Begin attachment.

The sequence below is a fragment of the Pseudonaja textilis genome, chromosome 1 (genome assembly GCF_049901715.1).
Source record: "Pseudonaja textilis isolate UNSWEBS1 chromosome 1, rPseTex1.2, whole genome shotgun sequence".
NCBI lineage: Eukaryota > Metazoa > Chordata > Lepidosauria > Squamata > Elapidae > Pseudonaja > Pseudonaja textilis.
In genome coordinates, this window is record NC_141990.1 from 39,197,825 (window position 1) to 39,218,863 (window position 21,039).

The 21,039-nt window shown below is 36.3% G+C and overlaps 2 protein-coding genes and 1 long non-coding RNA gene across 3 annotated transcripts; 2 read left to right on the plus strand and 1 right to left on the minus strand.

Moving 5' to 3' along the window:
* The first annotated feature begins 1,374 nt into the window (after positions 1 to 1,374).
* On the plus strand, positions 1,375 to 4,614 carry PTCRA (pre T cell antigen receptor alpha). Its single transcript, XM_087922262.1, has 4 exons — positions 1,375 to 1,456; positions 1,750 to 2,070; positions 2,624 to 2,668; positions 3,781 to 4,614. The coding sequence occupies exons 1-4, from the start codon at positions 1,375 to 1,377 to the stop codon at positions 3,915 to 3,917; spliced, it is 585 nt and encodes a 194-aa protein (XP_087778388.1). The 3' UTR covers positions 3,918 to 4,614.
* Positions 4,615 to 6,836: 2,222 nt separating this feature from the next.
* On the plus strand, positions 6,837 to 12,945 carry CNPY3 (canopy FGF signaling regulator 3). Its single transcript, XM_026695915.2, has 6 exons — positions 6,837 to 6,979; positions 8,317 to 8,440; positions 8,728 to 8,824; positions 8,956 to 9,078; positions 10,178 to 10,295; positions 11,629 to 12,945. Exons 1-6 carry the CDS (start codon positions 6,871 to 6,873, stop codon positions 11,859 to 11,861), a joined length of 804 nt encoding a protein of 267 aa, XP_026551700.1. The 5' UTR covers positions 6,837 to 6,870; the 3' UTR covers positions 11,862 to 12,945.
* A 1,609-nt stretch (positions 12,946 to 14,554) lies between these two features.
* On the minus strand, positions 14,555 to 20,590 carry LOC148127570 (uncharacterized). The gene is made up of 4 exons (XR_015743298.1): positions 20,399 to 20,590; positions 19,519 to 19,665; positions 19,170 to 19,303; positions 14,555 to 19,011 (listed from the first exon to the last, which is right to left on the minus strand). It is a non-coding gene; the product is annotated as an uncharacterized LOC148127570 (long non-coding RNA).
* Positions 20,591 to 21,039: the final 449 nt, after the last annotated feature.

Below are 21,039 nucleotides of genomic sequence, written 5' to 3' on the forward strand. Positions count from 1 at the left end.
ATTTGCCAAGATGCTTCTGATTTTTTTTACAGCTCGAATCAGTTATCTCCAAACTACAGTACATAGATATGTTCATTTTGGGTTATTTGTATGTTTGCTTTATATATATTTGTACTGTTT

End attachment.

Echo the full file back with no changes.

The sequence below is a fragment of the Pseudonaja textilis genome, chromosome 1 (genome assembly GCF_049901715.1).
Source record: "Pseudonaja textilis isolate UNSWEBS1 chromosome 1, rPseTex1.2, whole genome shotgun sequence".
NCBI lineage: Eukaryota > Metazoa > Chordata > Lepidosauria > Squamata > Elapidae > Pseudonaja > Pseudonaja textilis.
In genome coordinates, this window is record NC_141990.1 from 39,197,825 (window position 1) to 39,218,863 (window position 21,039).

The 21,039-nt window shown below is 36.3% G+C and overlaps 2 protein-coding genes and 1 long non-coding RNA gene across 3 annotated transcripts; 2 read left to right on the plus strand and 1 right to left on the minus strand.

Moving 5' to 3' along the window:
* The first annotated feature begins 1,374 nt into the window (after positions 1 to 1,374).
* On the plus strand, positions 1,375 to 4,614 carry PTCRA (pre T cell antigen receptor alpha). Its single transcript, XM_087922262.1, has 4 exons — positions 1,375 to 1,456; positions 1,750 to 2,070; positions 2,624 to 2,668; positions 3,781 to 4,614. The coding sequence occupies exons 1-4, from the start codon at positions 1,375 to 1,377 to the stop codon at positions 3,915 to 3,917; spliced, it is 585 nt and encodes a 194-aa protein (XP_087778388.1). The 3' UTR covers positions 3,918 to 4,614.
* Positions 4,615 to 6,836: 2,222 nt separating this feature from the next.
* On the plus strand, positions 6,837 to 12,945 carry CNPY3 (canopy FGF signaling regulator 3). Its single transcript, XM_026695915.2, has 6 exons — positions 6,837 to 6,979; positions 8,317 to 8,440; positions 8,728 to 8,824; positions 8,956 to 9,078; positions 10,178 to 10,295; positions 11,629 to 12,945. Exons 1-6 carry the CDS (start codon positions 6,871 to 6,873, stop codon positions 11,859 to 11,861), a joined length of 804 nt encoding a protein of 267 aa, XP_026551700.1. The 5' UTR covers positions 6,837 to 6,870; the 3' UTR covers positions 11,862 to 12,945.
* A 1,609-nt stretch (positions 12,946 to 14,554) lies between these two features.
* On the minus strand, positions 14,555 to 20,590 carry LOC148127570 (uncharacterized). The gene is made up of 4 exons (XR_015743298.1): positions 20,399 to 20,590; positions 19,519 to 19,665; positions 19,170 to 19,303; positions 14,555 to 19,011 (listed from the first exon to the last, which is right to left on the minus strand). It is a non-coding gene; the product is annotated as an uncharacterized LOC148127570 (long non-coding RNA).
* Positions 20,591 to 21,039: the final 449 nt, after the last annotated feature.

Below are 21,039 nucleotides of genomic sequence, written 5' to 3' on the forward strand. Positions count from 1 at the left end.
ATTTGCCAAGATGCTTCTGATTTTTTTTACAGCTCGAATCAGTTATCTCCAAACTACAGTACATAGATATGTTCATTTTGGGTTATTTGTATGTTTGCTTTATATATATTTGTACTGTTT